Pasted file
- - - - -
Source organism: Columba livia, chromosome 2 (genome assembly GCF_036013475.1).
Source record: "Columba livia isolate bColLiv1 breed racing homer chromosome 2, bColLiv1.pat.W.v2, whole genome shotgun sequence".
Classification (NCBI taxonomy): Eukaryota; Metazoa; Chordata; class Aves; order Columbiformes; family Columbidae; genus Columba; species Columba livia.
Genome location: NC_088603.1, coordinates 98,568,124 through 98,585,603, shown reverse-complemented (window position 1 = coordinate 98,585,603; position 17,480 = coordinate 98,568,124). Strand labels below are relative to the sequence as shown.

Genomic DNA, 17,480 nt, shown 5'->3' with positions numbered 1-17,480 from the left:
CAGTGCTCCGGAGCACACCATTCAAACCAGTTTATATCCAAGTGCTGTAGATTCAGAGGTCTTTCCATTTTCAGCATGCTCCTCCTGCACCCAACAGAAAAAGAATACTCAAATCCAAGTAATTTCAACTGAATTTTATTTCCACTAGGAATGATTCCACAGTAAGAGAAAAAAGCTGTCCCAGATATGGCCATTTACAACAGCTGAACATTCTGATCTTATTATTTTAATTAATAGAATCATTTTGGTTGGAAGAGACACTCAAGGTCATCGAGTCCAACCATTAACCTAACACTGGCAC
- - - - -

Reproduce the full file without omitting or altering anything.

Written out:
Source organism: Columba livia, chromosome 2 (genome assembly GCF_036013475.1).
Source record: "Columba livia isolate bColLiv1 breed racing homer chromosome 2, bColLiv1.pat.W.v2, whole genome shotgun sequence".
Classification (NCBI taxonomy): Eukaryota; Metazoa; Chordata; class Aves; order Columbiformes; family Columbidae; genus Columba; species Columba livia.
Genome location: NC_088603.1, coordinates 98,568,124 through 98,585,603, shown reverse-complemented (window position 1 = coordinate 98,585,603; position 17,480 = coordinate 98,568,124). Strand labels below are relative to the sequence as shown.

Genomic DNA, 17,480 nt, shown 5'->3' with positions numbered 1-17,480 from the left:
CAGTGCTCCGGAGCACACCATTCAAACCAGTTTATATCCAAGTGCTGTAGATTCAGAGGTCTTTCCATTTTCAGCATGCTCCTCCTGCACCCAACAGAAAAAGAATACTCAAATCCAAGTAATTTCAACTGAATTTTATTTCCACTAGGAATGATTCCACAGTAAGAGAAAAAAGCTGTCCCAGATATGGCCATTTACAACAGCTGAACATTCTGATCTTATTATTTTAATTAATAGAATCATTTTGGTTGGAAGAGACACTCAAGGTCATCGAGTCCAACCATTAACCTAACACTGGCAC